How Killzone 4 can make up for Killzone 3

Movie trilogies can be risky things. All too often we see a ho-hum first part followed up with a stormer of a sequel, but then the difficult third album lets it all down. Need proof? Spider-man and X-men.

And, as Guerrilla Games has proved, games can go the same way. The Killzone franchise found its footing with an incredible second game, but the rather bland, me-too third attempt seemed to spoil all of that. Not that Killzone 3 is a bad game; it just sacrificed the franchise’s identity, taking it from a slow-moving and visceral war shooter, and into CoD territory, favouring set pieces and quickened gunplay over what had made the PS3 debut such a winner. It was half the game Killzone 2 was when it should have been twice.

With a new game being rumoured for an E3 reveal (which could either be the Sony Cambridge-developed Vita spin-off or the true fourth game from Guerrilla), here’s a look at what the franchise needs to do to win back our hearts.

Saving Private Sevchenko

It was painfully clear that Guerrilla had taken plenty of inspiration from Steven Spielberg’s war epic with Killzone 2. The opening level saw the heroic (?) ISA forces storm the beaches of Helghan in a brutal battle that set the tone for things to come. The game’s second level set in the city centre was a particular standout in producing a theatre of war, as guns rattled away over the lightning-licked streets, with the haunting orange glow of iconic space Nazis dotting the player’s vision. It created an atmosphere unlike any other shooter this generation, something that not even the developers could match in the sequel.

Killzone 3 instead opted to focus on just a small group of ISA soldiers that carried out sabotage missions and stealth operations. Any feeling of being caught in the middle of a larger conflict was disappointingly absent for the majority of the game.

To stand out, the next Killzone needs to recapture that original rush instead of relying on the more sought-after cinematic thrills. It’s fine to have exciting, explosive set-pieces where robotic cats are trying to crush you, but let’s not forget what makes the franchise tick; placing players in the experience and showing a more horrific side to war instead of glamorising it like a Hollywood blockbuster.

Are we the… bad guys?

There’s always been an intriguing and yet strangely untouched question at the centre of Killzone lore; are the Helghast really bad guys? Sure, they’ll happily break every bone in your body and laugh while doing it, but their ghastly appearance was born out of necessity, helping them survive on their inhospitable home planet. And it was their loss at the hands of the ISA in an earlier conflict that had led to their exile in the first place.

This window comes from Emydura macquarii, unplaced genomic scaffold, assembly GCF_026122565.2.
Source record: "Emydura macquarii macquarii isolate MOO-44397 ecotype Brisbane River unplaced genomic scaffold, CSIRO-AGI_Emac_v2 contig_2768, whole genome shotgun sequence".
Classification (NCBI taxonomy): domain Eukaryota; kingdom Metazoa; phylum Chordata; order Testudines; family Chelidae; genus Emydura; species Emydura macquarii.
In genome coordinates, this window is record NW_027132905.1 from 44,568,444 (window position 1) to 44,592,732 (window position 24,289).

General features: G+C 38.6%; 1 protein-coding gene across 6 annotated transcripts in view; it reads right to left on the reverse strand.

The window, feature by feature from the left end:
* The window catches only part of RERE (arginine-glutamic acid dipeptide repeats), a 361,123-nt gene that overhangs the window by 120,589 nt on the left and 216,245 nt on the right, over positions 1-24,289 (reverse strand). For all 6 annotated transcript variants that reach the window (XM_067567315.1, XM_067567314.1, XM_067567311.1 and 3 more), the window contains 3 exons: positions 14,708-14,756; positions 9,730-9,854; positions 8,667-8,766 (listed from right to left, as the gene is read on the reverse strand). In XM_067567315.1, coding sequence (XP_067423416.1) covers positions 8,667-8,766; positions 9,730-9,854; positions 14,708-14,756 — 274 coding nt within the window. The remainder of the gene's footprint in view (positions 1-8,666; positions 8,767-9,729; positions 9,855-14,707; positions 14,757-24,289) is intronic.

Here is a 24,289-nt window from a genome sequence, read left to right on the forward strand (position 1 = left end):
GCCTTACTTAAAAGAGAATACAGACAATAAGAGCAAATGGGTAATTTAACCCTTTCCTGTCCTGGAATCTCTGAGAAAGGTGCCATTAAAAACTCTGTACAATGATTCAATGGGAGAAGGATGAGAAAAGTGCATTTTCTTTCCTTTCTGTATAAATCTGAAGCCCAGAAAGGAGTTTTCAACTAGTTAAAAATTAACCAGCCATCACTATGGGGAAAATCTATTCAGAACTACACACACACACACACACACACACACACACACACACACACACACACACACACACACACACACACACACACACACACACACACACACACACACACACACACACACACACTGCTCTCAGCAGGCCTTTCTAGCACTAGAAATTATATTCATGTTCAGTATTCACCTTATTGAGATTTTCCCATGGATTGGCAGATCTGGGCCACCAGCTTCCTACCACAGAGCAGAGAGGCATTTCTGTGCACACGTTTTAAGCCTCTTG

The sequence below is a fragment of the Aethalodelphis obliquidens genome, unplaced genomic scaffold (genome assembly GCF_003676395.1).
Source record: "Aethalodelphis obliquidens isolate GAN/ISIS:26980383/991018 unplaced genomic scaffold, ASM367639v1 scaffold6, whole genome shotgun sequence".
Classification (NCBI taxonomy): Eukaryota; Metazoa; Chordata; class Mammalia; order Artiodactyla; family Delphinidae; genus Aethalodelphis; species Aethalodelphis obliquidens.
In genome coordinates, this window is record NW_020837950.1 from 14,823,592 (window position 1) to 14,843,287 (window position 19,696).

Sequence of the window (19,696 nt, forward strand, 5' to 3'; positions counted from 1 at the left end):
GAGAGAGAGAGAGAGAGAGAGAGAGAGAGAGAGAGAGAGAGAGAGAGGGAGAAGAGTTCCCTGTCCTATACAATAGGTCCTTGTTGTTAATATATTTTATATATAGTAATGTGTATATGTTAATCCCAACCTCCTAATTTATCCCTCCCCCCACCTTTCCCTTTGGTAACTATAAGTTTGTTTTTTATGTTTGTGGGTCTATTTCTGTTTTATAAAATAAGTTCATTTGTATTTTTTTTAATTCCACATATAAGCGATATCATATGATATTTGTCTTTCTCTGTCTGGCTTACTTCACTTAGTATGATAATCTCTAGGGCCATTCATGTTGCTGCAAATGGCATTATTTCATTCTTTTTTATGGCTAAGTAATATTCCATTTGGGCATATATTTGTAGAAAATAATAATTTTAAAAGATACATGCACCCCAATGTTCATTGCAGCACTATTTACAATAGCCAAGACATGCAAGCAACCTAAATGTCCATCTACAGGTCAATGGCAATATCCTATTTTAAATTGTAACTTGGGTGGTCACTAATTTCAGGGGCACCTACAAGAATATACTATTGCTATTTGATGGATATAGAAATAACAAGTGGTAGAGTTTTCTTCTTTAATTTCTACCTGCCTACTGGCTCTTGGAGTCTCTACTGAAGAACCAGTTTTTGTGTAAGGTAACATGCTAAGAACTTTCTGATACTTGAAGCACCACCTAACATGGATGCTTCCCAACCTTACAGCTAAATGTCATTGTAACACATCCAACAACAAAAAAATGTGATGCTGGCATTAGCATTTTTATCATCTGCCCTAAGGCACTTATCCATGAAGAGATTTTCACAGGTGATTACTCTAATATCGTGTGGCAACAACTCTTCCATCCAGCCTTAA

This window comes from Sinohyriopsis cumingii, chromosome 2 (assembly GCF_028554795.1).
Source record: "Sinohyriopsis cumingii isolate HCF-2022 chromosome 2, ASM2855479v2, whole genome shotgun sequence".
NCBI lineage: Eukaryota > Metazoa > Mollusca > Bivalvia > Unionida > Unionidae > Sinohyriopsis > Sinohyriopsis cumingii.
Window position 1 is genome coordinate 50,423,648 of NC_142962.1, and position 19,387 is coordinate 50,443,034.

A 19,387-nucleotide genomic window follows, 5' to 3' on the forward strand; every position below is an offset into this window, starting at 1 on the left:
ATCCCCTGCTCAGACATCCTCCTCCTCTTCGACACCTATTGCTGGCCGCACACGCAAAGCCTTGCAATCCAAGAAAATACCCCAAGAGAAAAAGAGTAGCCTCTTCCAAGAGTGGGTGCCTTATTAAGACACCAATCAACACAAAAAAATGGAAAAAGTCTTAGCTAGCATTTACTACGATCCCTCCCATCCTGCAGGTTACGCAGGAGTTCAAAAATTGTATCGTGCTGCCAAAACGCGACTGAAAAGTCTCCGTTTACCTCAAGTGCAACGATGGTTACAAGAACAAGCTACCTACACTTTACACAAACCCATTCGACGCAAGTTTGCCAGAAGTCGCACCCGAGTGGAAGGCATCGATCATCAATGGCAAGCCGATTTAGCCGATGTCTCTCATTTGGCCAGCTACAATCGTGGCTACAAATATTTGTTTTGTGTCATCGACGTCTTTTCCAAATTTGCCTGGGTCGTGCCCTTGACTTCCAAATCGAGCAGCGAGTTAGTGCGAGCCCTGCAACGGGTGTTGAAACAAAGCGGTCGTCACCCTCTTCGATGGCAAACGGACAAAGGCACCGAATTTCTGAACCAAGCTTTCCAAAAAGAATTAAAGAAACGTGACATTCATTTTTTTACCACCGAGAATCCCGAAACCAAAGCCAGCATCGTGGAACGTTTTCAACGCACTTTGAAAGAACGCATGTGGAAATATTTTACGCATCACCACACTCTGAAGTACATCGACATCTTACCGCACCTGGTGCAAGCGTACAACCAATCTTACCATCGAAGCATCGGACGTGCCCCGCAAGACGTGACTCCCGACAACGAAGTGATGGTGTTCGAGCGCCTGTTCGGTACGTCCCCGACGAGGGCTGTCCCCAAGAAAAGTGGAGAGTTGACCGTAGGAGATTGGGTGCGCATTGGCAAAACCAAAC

Clearly, I’m not suggesting a Haze-style switch around, but the chance to explore and humanize the Helghast in the next Killzone could be key to telling an incredible story. While no game in the series has had a stellar script, its deep history has more than enough meat to craft one.

One of the more interesting parts of Killzone 3 was the inner-struggle between two authority figures in the Helghast hierarchy. It was an underdeveloped arc with the potential to serve as a memorable and unique story, contrasted with a dull escape plot on the ISA side and a truly terrible ending. The whole game managed to skimp on key plot points that left everything feeling rushed. Let’s see the next game learn from these mistakes.

Cast out CoD

I like Call of Duty as much as the next guy (unless he’s a Battlefield fan), but it has no place in my Killzone. KZ3’s set-piece heavy campaign often felt all too similar to sneaking round a conflict with Captain Price, or a nail-biting extraction mission with Soap. And the lighter, tighter controls reflected the same change. That’s not what Killzone is about.

The gunplay desperately needs to have that weight injected back into it; lugging your rifle round, slowly bringing up the sight and letting the reticule thrash about like a cat in a shower was the defining feeling that set Killzone 2 apart from the herd. These mechanics were pivotal to rooting players right down in the experience and making them feel like a soldier in war rather than a heroic killing machine.

No, it’s not the most accessible FPS on the market, but that’s a good thing. It’s an intriguing middle-ground between Call of Duty and Operation Flashpoint. Oh, and the SIXAXIS sniper-scope idea from 2? More of that, especially if it’s on Vita.

Multiplayer? Well… keep doing it

Notice how I’ve only been talking single-player so far? Well that’s because the series’ online component has been consistently brilliant since it reached PS3. I’ll admit Killzone 2 has the slight edge for me, but 3’s modes were relentlessly entertaining too, offering a true alternative to the industry’s heavy-hitters.

We could see room for improvement though, especially on the co-op side of things. KZ3 packed a tacked-on split-screen co-op story option, but we’d like to see more innovative additions to the mode. How about some missions that are co-op tailored, or the series’ own brutal rendition of Horde?

With shooters these days we want the complete package, and as Sony’s flagship FPS, Killzone should be offering a compelling mix of competitive and cooperative play.

Wishful thinking? We’ll have to wait another month to find out. I have complete faith that Guerrilla can prove that Killzone 2 wasn’t a fluke because I’d hate for part 4 to go all Quest for Peace.

About the author: Jamie Feltham

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